Since 2010, Wang has conducted some 50 field surveys in Africa,
during which his team discovered seven new plant species.
the eyes of Gituru Robert Wahiti, a Kenyan botanist and Wang’s
Ph.D. student, Wang is an inspiring leader.
He was particularly impressed by how Wang uplifted a
frustrated team on their seemingly vain trip to look for a rare
plant species in the dense forests of Mount Kenya.
On the fourth straight day of the search, some members of the
team, consisting of both Chinese and Kenyan researchers, started
to back down due to the tedious trek, thin air, low temperatures
and mountain sickness.
"He gathered the team in a shallow depression on the mountain
slope and encouraged the members to carry on with the field
exercise, appealing to their sense of teamwork, friendship, and
dedication to their research," Gituru recalled.
Though their voices were hoarse and off-key, the team lifted
their spirits and joined in the chorus of a renowned Kiswahili
Finally, in a depression at the foot of a slope, the
botanists broke out in jubilation at the sight of a flourishing
patch of the rare plant species.
"All the members shook Prof. Wang’s hand, and some even
hugged him," said Gituru.
Other challenges in field surveys in Africa included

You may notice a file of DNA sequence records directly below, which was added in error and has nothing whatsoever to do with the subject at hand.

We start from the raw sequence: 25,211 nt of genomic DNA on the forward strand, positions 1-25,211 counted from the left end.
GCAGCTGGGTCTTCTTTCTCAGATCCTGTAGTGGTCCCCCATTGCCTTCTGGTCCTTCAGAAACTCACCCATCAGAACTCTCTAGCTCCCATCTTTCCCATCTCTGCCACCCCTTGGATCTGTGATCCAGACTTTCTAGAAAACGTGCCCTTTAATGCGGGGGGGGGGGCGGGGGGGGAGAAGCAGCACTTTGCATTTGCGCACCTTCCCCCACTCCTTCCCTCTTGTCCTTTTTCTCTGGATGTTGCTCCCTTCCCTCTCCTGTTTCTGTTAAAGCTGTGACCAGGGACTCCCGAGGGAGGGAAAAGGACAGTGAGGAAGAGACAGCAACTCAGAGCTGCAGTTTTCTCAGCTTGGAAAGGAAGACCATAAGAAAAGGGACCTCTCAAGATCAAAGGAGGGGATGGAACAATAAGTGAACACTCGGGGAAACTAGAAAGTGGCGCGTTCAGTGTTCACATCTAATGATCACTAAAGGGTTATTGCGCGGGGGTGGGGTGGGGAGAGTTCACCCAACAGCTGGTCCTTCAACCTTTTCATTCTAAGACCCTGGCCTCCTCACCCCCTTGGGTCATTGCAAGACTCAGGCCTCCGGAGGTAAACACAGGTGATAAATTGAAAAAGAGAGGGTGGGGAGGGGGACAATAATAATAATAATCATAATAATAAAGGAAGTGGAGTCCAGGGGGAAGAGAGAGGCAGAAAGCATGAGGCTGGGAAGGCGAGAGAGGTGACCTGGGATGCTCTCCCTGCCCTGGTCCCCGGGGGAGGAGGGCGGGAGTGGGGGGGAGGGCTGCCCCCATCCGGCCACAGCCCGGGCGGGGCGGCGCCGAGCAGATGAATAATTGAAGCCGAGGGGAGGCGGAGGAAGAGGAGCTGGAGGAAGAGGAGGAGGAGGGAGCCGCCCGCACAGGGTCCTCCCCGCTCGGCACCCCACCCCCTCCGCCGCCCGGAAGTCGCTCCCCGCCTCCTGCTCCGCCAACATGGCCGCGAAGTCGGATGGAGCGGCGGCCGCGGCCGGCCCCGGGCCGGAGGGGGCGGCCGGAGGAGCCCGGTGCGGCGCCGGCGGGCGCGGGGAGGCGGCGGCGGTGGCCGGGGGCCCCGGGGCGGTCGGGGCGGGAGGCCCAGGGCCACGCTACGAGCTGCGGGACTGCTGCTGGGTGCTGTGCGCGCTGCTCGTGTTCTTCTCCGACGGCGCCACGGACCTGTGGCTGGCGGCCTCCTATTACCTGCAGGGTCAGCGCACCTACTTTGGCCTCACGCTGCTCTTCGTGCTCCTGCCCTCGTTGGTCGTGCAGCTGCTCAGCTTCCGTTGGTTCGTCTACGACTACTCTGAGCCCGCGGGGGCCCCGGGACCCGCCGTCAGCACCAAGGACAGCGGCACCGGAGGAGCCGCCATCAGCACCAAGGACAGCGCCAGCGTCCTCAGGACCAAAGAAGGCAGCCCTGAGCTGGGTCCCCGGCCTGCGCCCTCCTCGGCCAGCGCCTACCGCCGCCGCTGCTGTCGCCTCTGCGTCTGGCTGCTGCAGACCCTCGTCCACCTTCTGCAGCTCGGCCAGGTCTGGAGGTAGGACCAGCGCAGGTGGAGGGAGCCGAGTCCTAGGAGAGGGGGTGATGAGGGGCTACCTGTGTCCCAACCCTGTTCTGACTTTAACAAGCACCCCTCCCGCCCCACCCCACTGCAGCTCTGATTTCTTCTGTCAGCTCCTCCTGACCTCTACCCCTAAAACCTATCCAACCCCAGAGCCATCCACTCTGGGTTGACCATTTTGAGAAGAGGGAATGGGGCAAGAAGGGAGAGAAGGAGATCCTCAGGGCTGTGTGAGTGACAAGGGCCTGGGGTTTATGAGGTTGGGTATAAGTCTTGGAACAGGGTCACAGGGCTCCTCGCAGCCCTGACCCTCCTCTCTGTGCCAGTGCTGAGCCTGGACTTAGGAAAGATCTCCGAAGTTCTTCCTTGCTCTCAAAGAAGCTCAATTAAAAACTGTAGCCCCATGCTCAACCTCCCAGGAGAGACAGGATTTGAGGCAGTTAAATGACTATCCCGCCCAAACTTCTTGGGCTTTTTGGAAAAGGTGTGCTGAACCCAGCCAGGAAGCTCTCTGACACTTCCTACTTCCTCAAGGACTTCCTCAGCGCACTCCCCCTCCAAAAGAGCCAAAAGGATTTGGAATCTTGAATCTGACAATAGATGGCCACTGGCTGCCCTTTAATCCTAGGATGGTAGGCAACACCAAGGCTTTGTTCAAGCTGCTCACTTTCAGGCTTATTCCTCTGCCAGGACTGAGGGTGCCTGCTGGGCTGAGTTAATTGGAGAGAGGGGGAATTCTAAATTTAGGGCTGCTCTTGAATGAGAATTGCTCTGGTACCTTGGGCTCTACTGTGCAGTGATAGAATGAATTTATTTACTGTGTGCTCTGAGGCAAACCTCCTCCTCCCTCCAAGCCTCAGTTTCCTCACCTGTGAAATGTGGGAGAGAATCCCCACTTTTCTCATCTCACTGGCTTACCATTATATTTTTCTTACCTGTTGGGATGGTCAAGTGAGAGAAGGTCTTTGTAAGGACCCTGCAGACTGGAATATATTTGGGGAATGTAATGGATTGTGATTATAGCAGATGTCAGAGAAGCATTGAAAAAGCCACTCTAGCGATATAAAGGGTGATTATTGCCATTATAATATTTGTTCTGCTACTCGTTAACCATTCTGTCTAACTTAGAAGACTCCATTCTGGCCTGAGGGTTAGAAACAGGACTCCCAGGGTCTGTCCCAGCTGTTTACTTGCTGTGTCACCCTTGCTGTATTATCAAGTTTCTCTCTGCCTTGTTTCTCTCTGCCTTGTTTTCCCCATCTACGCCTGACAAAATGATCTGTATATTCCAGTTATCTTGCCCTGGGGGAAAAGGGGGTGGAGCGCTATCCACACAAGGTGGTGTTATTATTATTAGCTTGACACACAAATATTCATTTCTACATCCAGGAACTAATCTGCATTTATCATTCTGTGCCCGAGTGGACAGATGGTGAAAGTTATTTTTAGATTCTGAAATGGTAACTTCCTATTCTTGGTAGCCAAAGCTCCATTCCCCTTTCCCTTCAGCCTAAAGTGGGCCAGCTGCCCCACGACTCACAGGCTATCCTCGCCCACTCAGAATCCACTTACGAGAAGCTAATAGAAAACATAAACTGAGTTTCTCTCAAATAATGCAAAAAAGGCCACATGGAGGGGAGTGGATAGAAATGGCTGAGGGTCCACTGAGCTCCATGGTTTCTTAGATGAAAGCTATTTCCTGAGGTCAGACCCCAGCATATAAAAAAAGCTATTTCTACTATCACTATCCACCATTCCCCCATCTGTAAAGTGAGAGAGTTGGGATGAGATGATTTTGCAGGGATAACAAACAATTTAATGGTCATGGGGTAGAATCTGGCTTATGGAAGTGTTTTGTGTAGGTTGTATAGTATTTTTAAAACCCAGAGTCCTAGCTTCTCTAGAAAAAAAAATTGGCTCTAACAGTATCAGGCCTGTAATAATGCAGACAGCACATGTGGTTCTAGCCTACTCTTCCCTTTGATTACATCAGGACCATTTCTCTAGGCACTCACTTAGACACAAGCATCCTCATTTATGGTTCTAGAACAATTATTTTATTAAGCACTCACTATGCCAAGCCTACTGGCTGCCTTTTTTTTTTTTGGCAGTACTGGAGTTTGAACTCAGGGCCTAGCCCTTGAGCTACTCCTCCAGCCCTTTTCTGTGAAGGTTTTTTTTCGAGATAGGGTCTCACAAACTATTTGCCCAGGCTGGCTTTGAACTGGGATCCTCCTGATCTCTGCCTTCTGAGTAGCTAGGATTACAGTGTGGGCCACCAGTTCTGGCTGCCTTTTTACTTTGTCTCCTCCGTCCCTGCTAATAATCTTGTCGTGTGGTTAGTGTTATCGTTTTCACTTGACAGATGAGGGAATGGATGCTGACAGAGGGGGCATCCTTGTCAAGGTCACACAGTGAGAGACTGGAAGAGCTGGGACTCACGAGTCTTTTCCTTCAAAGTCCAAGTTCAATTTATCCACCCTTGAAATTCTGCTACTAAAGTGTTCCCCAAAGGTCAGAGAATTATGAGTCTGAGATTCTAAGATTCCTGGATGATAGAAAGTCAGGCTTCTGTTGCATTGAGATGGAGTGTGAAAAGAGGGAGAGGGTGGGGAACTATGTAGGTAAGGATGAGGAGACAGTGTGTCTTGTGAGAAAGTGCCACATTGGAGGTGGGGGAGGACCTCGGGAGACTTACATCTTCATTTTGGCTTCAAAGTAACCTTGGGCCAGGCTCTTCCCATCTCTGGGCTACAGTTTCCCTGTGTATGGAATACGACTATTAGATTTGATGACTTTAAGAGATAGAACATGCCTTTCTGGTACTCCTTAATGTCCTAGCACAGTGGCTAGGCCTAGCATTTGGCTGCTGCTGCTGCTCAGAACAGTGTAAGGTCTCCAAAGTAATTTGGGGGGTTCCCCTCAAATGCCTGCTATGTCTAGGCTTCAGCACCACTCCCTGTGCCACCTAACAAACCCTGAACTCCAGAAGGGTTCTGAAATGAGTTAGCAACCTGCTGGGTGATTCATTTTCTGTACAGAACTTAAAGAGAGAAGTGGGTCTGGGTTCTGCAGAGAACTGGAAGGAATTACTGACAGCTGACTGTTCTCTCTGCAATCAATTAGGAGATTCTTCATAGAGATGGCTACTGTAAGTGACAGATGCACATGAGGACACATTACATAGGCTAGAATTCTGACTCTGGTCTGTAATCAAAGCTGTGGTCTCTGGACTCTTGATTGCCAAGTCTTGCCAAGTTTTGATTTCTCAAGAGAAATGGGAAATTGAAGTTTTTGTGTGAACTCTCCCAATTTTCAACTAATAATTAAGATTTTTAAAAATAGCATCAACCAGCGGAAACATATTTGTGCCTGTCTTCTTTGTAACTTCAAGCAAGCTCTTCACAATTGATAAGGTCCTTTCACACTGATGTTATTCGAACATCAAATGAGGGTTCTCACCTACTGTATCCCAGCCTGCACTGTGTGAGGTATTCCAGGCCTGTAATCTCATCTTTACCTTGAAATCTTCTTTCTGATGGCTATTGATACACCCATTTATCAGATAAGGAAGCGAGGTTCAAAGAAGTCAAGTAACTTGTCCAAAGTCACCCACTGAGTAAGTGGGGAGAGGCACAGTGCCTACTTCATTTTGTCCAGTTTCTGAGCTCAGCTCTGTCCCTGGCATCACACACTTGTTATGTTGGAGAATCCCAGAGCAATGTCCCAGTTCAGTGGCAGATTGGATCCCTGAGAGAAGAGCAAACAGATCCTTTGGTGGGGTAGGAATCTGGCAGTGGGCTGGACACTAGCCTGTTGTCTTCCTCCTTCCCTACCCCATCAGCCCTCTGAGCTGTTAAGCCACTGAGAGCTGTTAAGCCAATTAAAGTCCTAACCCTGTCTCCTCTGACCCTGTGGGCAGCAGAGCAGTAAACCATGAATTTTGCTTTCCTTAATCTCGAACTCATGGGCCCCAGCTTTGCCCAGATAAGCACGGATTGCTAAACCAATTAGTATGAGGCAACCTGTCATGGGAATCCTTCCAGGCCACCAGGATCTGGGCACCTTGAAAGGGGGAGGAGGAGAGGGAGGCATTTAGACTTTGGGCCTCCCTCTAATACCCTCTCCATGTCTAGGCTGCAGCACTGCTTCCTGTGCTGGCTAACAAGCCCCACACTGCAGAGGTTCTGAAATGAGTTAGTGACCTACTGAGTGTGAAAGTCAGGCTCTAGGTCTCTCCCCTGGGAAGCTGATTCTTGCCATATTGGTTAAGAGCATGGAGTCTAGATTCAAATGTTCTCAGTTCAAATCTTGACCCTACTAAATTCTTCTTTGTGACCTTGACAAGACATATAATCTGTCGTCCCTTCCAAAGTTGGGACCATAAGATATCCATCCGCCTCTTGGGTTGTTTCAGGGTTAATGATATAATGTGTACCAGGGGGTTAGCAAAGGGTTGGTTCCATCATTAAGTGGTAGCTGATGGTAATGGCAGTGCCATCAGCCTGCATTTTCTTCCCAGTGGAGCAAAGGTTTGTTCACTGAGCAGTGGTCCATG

blood-sucking mites and wild animals, as well as natural
disasters such as landslides.
In 2013, he became the director of the Sino-Africa Joint
Research Center of the Chinese Academy of Sciences, which is
staffed with researchers from 18 Chinese research institutions
and their counterparts from eight African countries.
"It took us five years to build the research platform from
scratch. Chinese institutes and universities now can engage with
the African researchers, promoting research capabilities in
Africa as well as commercializing the research results," said
Wang is also compiling the flora of Kenya with the National
Museum of Kenya.
"This is an ongoing process that is expected to make a great
contribution to the conservation and protection of the plants
which constitute an important part of the natural heritage of
Kenya," Gituru said.
"We plan to spend 10 to 15 years drafting the flora and the
book is expected to cover around 7,000 plant species in Kenya.
If we can make it, that will be a great honor for us all," said
Professor Wang Qingfeng: Jomo Kenyatta University of
Agriculture and Technology (JKUAT)
and Sino–Africa Joint Research Centre (SAJOREC) plant
research project underway